I’ve been seeing more ads lately for 40 year mortgage loans and once my curiosity was piqued, I also found that there are 50 year and 60 year mortgage loans out there. On one hand, I found this to be rather unorthodox and novel since you never hear about “40 year mortgage rates breaking new records”, etc. in the press – it’s always the 30 year conventional loan followed by the 15 year conventional. Conversely, the notion that these new longer duration mortgages would start to flourish in this environment is logical upon further consideration. Where there’s a will, there’s a way. Let me explain:
With the current underwriting scrutiny and backlash over the ridiculous lending practices that led to the recent housing bubble, it’s not as easy to qualify for a mortgage as it used to be. Now, you have to demonstrate the ability to pay your mortgage with actual income (what a concept!). For many people, even at today’s lower home prices, they can’t afford the payments on a conventional 30-year mortgage. While Interest-Only Adjustable Rate Mortgages are an option, with rates this low, I’d be remiss to lock into a record low rate now with the assumption that it isn’t going to jump substantially when the Fed eventually has to raise interest rates significantly in order to stave off inflation, taking mortgage rates with it (indirect correlation, not a direct relationship; these resets are based on LIBOR). Therefore, lenders and prospective homeowners alike are rushing to fill a vacuum. The vacuum is created by the removal of the old risky loans with the insertion of new longer duration, “more easily affordable” 40 year, 50 year and even 60 year mortgage loans. As outrageous as these longer term loans sound, let’s investigate the pros/cons a bit more – who said a 30 year mortgage was right? That sounds long to me as well. It also seems short to me given life expectancy in the US. It’s all a matter of perspective.
Benefits of a 40 year, 50 year or 60 year mortgage:
- Longer duration = Lower Payment – Similar to the difference between the common 30 year and 15 year conventional mortgages, by extending your mortgage term out, your monthly payment drops accordingly.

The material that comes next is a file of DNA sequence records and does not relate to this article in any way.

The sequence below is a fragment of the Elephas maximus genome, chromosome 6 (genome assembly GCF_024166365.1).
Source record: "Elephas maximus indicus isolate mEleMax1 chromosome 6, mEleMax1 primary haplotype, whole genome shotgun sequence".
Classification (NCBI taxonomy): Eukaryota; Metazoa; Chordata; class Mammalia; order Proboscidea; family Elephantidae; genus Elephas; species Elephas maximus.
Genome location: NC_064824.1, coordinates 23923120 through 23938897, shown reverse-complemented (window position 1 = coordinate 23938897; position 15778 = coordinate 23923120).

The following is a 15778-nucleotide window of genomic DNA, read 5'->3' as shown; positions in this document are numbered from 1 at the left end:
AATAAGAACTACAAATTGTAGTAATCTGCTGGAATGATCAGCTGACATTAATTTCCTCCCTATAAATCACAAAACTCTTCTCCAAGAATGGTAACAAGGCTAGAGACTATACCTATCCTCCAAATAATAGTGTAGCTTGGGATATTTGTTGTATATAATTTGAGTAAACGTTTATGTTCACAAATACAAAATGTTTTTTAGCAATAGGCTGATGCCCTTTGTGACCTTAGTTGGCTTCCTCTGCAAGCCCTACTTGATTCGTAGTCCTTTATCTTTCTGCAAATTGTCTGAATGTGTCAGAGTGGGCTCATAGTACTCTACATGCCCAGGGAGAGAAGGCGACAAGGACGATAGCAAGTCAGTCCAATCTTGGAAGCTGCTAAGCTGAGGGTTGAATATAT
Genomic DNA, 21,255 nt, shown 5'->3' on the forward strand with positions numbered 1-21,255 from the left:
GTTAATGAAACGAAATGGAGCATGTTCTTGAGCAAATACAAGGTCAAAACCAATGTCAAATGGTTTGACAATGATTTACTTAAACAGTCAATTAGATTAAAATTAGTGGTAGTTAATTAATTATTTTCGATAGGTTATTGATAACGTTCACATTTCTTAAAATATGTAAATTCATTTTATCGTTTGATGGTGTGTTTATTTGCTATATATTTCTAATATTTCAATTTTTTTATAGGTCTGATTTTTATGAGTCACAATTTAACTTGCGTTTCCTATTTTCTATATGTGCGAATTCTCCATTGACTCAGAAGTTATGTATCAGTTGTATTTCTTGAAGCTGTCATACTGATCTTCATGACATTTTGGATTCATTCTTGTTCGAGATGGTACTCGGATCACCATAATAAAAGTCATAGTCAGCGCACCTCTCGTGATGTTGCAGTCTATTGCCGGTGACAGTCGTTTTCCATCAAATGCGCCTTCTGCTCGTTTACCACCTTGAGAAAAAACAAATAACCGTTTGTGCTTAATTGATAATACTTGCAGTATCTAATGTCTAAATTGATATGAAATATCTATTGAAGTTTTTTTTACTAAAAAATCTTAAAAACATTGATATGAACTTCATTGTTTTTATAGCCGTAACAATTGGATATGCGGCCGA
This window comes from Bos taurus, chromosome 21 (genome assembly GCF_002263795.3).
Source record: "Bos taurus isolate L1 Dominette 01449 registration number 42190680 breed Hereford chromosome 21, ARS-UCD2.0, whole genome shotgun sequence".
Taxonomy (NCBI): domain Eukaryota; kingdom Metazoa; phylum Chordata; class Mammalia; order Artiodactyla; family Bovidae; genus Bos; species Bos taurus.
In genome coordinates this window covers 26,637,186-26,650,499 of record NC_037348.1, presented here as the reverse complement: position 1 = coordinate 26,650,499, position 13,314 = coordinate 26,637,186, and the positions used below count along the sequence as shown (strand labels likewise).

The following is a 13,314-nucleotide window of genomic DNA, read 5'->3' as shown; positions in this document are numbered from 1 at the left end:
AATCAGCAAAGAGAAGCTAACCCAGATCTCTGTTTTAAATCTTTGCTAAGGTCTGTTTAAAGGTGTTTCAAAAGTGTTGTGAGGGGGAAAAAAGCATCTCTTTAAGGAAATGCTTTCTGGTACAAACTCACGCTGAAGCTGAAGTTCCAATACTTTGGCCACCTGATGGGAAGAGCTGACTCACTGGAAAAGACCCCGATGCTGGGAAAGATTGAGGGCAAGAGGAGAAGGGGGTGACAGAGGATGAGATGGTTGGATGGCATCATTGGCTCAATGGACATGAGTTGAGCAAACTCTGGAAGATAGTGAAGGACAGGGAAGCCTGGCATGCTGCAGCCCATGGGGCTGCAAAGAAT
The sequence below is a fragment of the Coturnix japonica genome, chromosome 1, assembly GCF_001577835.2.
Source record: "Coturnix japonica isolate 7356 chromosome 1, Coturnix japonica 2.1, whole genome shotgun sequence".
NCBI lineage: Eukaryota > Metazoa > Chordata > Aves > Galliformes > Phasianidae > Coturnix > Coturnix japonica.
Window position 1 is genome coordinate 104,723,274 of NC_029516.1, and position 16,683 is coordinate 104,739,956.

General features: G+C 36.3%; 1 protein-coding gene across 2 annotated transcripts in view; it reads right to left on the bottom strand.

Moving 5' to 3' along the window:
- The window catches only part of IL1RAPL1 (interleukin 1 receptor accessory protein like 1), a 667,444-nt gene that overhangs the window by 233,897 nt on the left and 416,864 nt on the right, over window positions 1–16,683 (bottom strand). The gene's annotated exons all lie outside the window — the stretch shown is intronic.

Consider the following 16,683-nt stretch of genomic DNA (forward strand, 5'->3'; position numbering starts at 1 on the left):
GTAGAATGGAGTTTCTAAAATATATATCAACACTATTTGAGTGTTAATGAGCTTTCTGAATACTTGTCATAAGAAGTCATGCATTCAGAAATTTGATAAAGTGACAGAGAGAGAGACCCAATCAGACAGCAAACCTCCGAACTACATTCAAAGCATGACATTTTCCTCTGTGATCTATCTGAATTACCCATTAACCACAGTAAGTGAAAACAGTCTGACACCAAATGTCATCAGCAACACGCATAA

- Flexibility - While you may start with a 40 year mortgage, you could easily turn that into a 30 or even less by employing any of the common ways to reduce your mortgage term like making bi-weekly payments, making one extra payment per year, etc. The rationale here would be to start off early with a lower payment based on your ability to pay and as your income grows while the mortgage payment remains roughly fixed (nominal increases for tax and homeowners annually), it would be easier to make the additional payments in the future or flat out refi into say, a 15 year down the road.
- More House for your Money - While this is the mindset that got so many Americans into trouble to begin with, let’s face it, we want what other people have. You see the neighbor down the road who doesn’t make as much money but has the new car and bigger home. You have a family member you’re jealous of because they have more “stuff”. People want to push the limit of what they can afford, and often exceed that limit with our various generous debt instruments. As such, a 40, 50 or 60 year mortgage allows one to have much more house than they’d normally be able to afford in a conventional 30 year mortgage.
- Example 40 Year Mortgage Calculator - If you have a $300,000 loan with a conventional 30 year mortgage vs. a 40 year mortgage, even though you’ll pay say, .25% higher in the 40 year mortgage, your monthly payments will be about $100 less per month. That doesn’t seem like much, but this might put you either in or out of your debt/income ratio to afford the house of your dreams. Use Quicken Loans to see what lenders in your area are willing to offer you on various mortgage terms. I began my search for the best refi deal on the internet in similar fashion – comparison shopping!